Unger's ideas were controversial at the time, but the evidence literally was on every mountain slope in the Alps. Anton Kerner von Marilaun (1831–98) saw the same floristic differences between slates and limestones, the most abundant rocks in alpine landscapes. He wrote:
"Even the ordinary tourist, who is not at all concerned with the geological structure or the plant life of the lands he tours, must notice the contrast presented by the longitudinal valleys of the Alps between the calcareous mountains on the one side and the crystalline mountains on the other" (translation from Kruckerberg's Geology and plant life).
Kerner's works, such as The natural history of plants, their forms, growth, reproduction, and distribution (1895–96; in the Lenhardt Library), were translated into English and reached a large and influential audience.
Both Unger's and Kerner's notions directly influence the father of American ecology, the University of Chicago's Henry Chandler Cowles (1869–1939). Best known for his studies of ecological succession in the Indiana Dunes, Cowles recognized the significance of lithology on plants in an unfortunately obscure paper published in 1901, entitled "The influence of underlying rocks on the character of vegetation." Published in the second volume of Bulletin of the American Bureau of Geography (headquartered in Winona, Minn.), Cowles wrote:
"It is a matter of common observation that different soils have different plants. Everyone expects to see a change in the natural forest covering, as he passed from one soil to another. For example in many parts of the United States pines and oaks are found in sandy soil, while maples and beeches are found on the clay. So true is this that in many places a bird-eye's view of the forest is sufficient to indicate the nature of the soil. One may even go farther; in many places it is possible to tell the nature of the rock by means of the trees that grow above it. This implies, of course, that the residual soil which arises thru rock decay varies with the character of the rock from which it comes."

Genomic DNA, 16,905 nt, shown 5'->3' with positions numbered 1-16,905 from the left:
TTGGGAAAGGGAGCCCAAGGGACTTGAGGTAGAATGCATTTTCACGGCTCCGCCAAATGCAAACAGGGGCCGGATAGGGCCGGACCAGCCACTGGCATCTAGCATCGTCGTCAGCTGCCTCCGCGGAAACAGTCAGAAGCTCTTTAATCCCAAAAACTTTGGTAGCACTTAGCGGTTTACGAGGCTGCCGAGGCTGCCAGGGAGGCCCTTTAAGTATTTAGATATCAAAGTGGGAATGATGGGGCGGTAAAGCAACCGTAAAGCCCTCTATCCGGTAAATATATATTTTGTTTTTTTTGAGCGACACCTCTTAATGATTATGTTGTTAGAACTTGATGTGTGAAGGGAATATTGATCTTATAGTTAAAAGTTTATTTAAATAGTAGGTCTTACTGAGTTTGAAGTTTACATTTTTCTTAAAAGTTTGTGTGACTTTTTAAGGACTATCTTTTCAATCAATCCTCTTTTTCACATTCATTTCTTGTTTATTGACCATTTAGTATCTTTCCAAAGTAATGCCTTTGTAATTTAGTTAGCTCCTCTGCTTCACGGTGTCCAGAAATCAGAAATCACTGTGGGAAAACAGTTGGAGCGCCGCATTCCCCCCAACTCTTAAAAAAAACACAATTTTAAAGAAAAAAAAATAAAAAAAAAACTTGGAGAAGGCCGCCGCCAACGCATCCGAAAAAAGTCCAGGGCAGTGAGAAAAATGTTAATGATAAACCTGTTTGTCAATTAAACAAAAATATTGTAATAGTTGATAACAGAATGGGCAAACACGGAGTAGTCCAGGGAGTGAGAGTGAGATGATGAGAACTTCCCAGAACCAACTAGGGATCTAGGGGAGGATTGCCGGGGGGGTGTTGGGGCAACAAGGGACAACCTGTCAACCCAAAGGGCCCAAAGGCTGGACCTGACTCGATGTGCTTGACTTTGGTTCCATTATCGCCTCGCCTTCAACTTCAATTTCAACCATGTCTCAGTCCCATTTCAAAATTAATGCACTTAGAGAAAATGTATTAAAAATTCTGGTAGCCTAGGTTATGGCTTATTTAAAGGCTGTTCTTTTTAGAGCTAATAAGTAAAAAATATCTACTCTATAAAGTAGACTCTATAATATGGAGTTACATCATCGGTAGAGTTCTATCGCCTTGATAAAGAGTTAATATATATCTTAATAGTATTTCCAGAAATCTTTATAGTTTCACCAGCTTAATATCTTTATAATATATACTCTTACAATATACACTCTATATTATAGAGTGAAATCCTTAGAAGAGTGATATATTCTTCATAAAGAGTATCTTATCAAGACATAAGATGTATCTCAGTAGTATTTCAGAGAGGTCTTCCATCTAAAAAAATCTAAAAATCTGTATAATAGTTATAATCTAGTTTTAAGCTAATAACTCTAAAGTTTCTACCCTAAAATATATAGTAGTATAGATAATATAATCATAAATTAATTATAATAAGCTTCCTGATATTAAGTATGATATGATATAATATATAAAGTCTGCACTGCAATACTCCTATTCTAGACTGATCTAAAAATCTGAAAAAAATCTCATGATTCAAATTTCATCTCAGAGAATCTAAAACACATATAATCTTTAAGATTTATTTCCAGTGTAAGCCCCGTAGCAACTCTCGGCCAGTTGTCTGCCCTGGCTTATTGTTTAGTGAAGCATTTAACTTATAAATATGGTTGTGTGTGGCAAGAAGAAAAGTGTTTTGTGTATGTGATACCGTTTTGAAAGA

Cowles, Kerner, and Unger in turn inspired generations of botanists, ecologists, and geologists to look for more specific patterns of relationships between plants and geology. The most startling appeared very recently in a paper in the journal Economic Geology.
Stephen E. Haggerty, of Florida International University, is an expert in kimberlite pipes, very special geological structures that carry magma from deep within the earth to the surface. Kimberlite pipes are important economically because most of the world's diamonds are found in them. Professor Haggerty noted that a specific plant, Pandanus candelabrum, appears in kimberlite pipes in Liberia. P. candelabrum seems to have developed an affinity for magnesium, potassium, and phosphorus found in kimberlite-derived soils. Given that one of the pipes yielded diamonds, including one specimen larger than 20 carats, Pandanus may provide an easier way of locating kimberlite dikes in the difficult terrain of Liberia, and perhaps elsewhere in Africa.
This research would not have been possible without the fundamental discoveries of Franz Unger and Anton Kerner von Marilaun in the nineteenth century, recognizing ecological patterns in the Alps. The economic significance of their research was not considered for decades, only after repeated verification of their correlations outside the Alps.
Vannevar Bush (1890–1974) wrote in 1945:
"Basic research is performed without thought of practical ends. It results in general knowledge and an understanding of nature and its laws. This general knowledge provides the means of answering a large number of important practical problems, though it may not give a complete specific answer to any one of them. …One of the peculiarities of basic science is the variety of paths which lead to productive advance. Many of the most important discoveries have come as a result of experiments undertaken with very different purposes in mind."
Bush would have appreciated learning the consequences of Unger's and Kerner's research. Work done in the nineteenth century Alps yielded results centuries later in the wilds of twenty-first century Liberia.
Edward J. Valauskas, Curator of Rare Books